The pre-roman cemeteries

Among the most important archaeological discoveries of the last ten years in the territory of Imola are without doubt those of the Pre-Roman cemetery, probably belonging to the “Umbrians” of the VI and V century BC and to groups known as “villanoviani” of the VIII and the VII century BC. These cemeteries didn’t just contain the remains of the deceased but also a variety of personal objects and/or rituals which are precious evidence of the social role of the life of the dead and of the ideology and the rituals connected to the passing over.

The archaeological excavation of Montericco has brought to light one of the most important necropolis of the “Umbrians” who lived in the romagnolo territory between the VI and V centuries BC. The 77 tombs, often with remains of the wood casket, were gathered to form a circle of about ten tombs, each of which most likely belonged to a family or a relative. The objects buried along with the deceased included pottery, a brooch, weapons – usually deposited in male tombs – and ornaments and utensils for weaving deposited for women. The most important tomb without doubt is number 72, which refers to a chief warrior buried with his helmet, bronze vases, a large belt, silver ornaments, 21 spear or javelin heads, 3 knives and finally 2 vases with black figure decorations which were probably imported from Greece.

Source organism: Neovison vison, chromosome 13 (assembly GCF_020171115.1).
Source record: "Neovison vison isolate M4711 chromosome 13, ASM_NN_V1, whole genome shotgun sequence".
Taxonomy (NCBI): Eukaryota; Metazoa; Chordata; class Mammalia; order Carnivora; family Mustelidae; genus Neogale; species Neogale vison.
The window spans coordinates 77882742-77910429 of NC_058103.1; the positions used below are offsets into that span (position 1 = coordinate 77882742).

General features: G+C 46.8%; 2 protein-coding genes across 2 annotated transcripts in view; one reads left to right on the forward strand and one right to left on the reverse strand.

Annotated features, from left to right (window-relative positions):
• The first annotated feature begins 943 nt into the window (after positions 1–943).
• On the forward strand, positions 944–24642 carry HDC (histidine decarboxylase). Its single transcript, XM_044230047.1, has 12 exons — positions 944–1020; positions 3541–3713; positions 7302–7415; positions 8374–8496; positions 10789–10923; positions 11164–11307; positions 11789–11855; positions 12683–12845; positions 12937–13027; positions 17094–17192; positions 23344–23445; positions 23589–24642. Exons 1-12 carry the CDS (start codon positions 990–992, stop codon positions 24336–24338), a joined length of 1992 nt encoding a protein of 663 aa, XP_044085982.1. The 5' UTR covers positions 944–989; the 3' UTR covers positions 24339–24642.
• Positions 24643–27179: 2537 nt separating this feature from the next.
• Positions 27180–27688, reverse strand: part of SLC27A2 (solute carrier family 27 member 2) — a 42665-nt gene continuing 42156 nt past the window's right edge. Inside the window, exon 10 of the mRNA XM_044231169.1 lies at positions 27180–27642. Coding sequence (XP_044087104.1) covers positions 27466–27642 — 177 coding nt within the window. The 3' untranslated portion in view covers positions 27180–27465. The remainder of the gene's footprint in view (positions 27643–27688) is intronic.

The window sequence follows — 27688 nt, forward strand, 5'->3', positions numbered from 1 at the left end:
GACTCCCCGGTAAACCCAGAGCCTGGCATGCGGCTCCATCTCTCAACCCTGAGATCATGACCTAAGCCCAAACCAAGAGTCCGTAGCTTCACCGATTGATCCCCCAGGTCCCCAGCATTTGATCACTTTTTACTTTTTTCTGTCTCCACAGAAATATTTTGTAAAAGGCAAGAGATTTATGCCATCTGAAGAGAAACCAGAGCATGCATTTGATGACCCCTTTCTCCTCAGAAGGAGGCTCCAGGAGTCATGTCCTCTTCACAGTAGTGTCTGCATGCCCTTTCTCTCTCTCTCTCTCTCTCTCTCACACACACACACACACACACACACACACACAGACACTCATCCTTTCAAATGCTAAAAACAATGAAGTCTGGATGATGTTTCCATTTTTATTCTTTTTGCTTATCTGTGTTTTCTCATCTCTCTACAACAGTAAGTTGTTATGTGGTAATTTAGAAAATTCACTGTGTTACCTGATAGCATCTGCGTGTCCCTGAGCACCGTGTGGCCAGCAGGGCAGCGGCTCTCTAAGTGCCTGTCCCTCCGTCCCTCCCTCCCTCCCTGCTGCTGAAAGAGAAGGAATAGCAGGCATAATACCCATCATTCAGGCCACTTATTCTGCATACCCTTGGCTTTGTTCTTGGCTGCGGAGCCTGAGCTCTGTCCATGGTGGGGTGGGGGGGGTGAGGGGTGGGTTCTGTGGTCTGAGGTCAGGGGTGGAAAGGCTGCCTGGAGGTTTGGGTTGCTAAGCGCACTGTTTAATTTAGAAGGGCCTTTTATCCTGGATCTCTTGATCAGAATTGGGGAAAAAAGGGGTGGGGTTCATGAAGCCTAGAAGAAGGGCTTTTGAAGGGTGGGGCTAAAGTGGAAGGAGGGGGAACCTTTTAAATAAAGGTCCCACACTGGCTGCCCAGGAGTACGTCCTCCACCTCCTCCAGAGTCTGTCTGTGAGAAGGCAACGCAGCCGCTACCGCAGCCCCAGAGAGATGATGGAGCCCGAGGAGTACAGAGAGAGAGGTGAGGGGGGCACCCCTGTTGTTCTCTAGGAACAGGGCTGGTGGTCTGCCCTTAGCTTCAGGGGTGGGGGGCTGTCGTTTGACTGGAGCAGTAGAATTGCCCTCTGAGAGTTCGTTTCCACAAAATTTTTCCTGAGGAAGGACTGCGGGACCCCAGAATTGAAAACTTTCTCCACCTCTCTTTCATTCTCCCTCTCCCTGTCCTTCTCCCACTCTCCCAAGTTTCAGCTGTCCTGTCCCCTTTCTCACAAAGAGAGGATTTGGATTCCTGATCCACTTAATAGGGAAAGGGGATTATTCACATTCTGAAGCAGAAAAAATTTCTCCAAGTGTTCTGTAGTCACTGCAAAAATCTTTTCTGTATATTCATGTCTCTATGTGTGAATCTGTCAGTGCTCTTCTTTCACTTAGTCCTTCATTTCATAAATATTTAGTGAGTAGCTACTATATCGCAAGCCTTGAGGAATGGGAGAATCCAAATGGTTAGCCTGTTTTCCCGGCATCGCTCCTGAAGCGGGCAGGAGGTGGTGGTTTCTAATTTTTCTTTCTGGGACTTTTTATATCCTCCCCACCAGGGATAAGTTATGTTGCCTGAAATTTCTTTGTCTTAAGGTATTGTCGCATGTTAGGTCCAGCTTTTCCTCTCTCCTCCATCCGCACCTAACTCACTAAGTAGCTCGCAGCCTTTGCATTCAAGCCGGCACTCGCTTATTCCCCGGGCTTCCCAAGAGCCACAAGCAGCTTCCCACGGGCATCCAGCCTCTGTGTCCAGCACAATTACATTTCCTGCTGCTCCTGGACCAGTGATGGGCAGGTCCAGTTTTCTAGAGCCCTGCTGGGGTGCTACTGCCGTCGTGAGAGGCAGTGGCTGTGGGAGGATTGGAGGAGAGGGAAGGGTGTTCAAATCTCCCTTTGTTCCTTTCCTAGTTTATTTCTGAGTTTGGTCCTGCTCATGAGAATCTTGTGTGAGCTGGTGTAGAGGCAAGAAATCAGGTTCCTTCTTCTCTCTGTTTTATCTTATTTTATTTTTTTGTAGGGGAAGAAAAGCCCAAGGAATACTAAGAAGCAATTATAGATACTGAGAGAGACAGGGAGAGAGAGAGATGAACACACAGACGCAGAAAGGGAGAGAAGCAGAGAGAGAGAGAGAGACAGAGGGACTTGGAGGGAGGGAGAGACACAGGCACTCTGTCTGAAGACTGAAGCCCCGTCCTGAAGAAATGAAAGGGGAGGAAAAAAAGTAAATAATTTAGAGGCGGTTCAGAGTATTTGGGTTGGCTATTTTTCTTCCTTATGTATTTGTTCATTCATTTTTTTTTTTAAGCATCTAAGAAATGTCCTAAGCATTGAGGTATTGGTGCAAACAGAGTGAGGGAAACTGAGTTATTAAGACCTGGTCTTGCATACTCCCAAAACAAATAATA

Orto Granara e the project ‘The escavation at the Museum’
In 1998 in the quarry of Orto Granara (Municipality of Castel St. Pietro) a group of exceptionally large cremation tombs of “villanoviane” dating to the VIII and VII centuries BC were uncovered. The Museums of Imola, intentioned not just recuperate but also to valorise this discovery, realised a project entitled “The Excavation at the Museum”: which consisted in transferring not just the tombs to the Museum but also the excavations carried out in recuperating them. This specially made laboratory inside the museum has permitted hundreds of citizens and students with special guides to visit it. It has been possible to experiment advanced information techniques and to recuperate important and rich funeral outfits.

Between 1999 and 2000, the ruins of a village and another “villanoviana” tomb were discovered in Pontesanto – a suburb of Imola. The same techniques used in recuperating Orto Granara were also used here and precious information was gathered about the pre-Roman communities and the funeral rites. The works of restoration have begun and a project to set up a large exposition of Orto Granara and Pontesanto is now being studied, to set up the first part as a permanent exhibition in the new museum which is located in the first cloister of the San Domenico.


Last Updated: 01/08/2020